Three years ago I had a vision for what Interfaith Week might be. It was a grand vision. And because my background is in marketing, media and events, that vision included lots of complicated moving parts. It included big corporate sponsors like Best Buy and ValPak and Dex Imaging and Bloomin’ Brands — local companies that could get behind the cause of tolerance and peace and pluralism. Community-based companies that could afford to cut checks so that we might get the message out to as many people as possible using billboards, print, radio, and TV.

The vision included bringing famed keynote speakers to town like Karen Armstrong, Krista Tippett, Richard Rohr, Eboo Patel and the Dalai Lama. I imagined that we would screen documentary films and enjoy music and dance performances from well-known artists and musicians. My vision was that we would put on a show — because that’s what I knew and that’s what I’m good at.

What actually happened is that we opened up the programming to the community itself. And I never could have predicted the outcome. Proposals began to come in from faith communities willing to collaborate with one another to create something really special and unprecedented — not from the top down, but from the ground up.

What Interfaith Week has actually become is greater than I could ever have hoped.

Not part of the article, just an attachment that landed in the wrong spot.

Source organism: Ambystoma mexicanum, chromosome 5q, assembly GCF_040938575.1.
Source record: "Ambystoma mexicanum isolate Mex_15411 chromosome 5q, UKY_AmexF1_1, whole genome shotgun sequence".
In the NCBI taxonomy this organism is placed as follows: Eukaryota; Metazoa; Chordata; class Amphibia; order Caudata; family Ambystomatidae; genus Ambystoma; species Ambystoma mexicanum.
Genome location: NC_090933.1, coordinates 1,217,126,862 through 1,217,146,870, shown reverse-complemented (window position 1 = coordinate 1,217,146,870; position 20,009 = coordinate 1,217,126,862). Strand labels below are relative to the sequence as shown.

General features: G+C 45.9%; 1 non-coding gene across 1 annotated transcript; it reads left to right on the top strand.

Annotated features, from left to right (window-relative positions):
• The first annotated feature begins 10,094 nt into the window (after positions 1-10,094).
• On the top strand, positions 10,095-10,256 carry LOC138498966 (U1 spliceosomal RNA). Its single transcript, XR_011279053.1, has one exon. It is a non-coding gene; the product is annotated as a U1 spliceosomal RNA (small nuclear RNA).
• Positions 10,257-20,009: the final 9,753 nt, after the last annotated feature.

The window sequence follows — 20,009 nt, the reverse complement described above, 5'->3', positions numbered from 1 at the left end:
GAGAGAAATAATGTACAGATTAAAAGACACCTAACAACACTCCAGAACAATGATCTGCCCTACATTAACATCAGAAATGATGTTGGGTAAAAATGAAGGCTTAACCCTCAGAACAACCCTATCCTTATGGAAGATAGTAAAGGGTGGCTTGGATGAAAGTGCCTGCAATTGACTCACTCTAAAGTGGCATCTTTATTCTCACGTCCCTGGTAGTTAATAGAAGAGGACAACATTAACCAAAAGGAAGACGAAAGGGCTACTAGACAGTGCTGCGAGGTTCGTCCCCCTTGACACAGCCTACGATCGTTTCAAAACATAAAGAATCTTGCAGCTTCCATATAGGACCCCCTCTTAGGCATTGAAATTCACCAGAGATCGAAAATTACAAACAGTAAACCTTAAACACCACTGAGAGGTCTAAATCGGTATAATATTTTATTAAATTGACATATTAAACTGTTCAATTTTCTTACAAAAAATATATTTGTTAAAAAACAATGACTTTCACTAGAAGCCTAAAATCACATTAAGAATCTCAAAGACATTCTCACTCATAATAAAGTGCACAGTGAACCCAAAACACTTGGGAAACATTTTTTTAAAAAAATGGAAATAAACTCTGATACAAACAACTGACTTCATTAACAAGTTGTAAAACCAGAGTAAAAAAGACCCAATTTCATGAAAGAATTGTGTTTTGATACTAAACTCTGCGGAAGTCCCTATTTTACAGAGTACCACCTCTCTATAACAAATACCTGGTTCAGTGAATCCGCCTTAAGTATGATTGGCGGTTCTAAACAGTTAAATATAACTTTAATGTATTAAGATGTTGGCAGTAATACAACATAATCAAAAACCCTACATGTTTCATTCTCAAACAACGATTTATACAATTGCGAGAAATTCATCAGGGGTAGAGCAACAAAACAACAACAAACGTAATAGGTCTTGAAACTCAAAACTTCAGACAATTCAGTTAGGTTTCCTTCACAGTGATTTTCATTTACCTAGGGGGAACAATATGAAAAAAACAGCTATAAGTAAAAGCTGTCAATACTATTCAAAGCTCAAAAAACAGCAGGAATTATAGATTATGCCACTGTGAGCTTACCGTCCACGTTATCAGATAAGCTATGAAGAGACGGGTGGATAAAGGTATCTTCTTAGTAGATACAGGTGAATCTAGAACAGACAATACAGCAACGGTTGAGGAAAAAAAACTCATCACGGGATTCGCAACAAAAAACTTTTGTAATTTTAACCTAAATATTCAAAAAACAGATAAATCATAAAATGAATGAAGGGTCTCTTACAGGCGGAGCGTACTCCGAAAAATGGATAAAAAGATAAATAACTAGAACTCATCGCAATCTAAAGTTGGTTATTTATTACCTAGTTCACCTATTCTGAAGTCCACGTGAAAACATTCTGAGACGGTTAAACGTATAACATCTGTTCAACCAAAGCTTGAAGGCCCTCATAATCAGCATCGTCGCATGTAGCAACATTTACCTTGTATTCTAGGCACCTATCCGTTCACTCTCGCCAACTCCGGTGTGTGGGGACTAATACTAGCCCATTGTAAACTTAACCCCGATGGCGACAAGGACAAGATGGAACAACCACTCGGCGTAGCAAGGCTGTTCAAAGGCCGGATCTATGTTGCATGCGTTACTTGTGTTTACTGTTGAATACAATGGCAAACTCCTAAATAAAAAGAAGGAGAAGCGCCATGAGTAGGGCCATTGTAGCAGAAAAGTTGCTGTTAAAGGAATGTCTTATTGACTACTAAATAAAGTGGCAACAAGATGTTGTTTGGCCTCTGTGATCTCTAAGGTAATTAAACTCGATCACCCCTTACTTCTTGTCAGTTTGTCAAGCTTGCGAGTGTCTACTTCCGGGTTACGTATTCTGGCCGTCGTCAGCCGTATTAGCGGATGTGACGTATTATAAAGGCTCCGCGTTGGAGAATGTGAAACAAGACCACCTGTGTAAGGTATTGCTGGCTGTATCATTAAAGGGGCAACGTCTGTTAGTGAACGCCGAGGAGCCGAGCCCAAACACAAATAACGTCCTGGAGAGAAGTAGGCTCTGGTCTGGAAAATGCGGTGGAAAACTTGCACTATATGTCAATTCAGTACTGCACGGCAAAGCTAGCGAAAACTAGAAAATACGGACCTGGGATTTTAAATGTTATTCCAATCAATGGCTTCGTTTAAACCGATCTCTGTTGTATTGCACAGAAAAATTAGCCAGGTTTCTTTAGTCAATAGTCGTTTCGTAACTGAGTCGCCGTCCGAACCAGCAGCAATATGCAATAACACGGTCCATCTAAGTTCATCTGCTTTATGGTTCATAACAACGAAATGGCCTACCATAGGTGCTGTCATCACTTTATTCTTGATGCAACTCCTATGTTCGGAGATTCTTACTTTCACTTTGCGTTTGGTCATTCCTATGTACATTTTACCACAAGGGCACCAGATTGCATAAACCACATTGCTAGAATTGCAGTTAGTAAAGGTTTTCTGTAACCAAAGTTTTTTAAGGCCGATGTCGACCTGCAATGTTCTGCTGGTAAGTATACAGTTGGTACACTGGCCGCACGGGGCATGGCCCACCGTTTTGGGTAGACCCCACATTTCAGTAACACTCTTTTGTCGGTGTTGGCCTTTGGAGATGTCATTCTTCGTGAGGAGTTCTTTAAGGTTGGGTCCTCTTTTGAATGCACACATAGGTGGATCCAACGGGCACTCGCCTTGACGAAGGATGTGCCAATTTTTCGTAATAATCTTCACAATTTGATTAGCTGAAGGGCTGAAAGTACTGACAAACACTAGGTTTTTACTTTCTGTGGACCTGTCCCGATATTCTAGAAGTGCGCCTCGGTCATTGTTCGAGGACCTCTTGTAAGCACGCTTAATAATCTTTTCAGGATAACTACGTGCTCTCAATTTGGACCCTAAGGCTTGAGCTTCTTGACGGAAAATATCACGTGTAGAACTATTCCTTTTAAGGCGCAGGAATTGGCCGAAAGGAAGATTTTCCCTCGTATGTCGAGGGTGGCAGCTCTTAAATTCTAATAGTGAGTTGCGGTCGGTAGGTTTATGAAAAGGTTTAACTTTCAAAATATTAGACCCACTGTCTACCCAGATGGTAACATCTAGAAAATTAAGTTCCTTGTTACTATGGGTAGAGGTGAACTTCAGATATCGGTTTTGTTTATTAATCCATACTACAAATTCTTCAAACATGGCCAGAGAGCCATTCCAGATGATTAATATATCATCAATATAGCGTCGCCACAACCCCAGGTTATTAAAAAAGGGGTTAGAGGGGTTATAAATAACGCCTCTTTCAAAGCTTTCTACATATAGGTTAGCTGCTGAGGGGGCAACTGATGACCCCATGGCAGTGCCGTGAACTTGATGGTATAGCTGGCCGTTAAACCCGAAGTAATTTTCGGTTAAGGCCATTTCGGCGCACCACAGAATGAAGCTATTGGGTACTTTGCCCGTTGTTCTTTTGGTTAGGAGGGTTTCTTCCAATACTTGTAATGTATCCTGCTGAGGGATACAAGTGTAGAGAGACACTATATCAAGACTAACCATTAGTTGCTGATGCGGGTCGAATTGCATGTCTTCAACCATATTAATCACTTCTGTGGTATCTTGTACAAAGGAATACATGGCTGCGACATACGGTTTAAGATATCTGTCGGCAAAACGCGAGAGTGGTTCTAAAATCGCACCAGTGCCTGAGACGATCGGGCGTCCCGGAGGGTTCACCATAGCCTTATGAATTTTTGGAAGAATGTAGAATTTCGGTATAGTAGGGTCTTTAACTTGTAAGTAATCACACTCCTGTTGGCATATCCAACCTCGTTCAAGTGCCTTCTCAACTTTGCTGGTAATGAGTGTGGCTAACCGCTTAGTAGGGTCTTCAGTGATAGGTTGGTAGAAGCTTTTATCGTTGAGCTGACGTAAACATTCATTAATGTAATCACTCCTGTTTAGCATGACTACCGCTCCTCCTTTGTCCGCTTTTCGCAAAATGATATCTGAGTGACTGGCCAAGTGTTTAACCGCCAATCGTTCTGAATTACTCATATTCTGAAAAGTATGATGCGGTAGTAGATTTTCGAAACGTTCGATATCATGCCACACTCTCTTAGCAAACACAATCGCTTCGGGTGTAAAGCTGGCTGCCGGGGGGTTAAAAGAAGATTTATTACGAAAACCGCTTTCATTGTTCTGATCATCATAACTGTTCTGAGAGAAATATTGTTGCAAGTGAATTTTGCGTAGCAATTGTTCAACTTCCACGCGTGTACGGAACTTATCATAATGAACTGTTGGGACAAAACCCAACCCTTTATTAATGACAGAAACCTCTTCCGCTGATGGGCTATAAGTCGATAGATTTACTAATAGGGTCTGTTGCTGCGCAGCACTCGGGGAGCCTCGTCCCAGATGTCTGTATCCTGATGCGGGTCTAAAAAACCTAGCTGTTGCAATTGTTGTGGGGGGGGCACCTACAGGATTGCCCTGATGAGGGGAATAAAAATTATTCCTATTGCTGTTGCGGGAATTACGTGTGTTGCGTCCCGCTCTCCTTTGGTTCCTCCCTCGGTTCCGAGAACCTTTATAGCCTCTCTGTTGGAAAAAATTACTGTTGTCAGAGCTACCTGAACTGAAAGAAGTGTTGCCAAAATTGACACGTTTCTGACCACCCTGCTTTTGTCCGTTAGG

This year, our opening ceremony was hosted by St. Mary our Lady of Grace Catholic Church and featured calls to prayer from Jewish, Buddhist and Muslim communities from all around the bay. Hearing Imam Azhar Subedar singing the Arabic call of the Muezzin in that sanctuary was simply sublime. And hearing Frank Tedesco talk about the lack of theology in Buddhist traditions in the hallowed halls of Catholicism was unforgettable.

This year, over shared meals all across this area and over the past seven days I have seen faith leaders and communities come together to plant the seeds of relationship, and enter into dialogue, in order to find solutions together. These solutions look like cooperative service projects and community cleanups, increased collaboration with city government, inter-congregational visits and sister community programs, increased religious literacy among neighborhoods, more support and programming for our youth and our children, and a concerted effort to focus on nonviolent language and demonstration.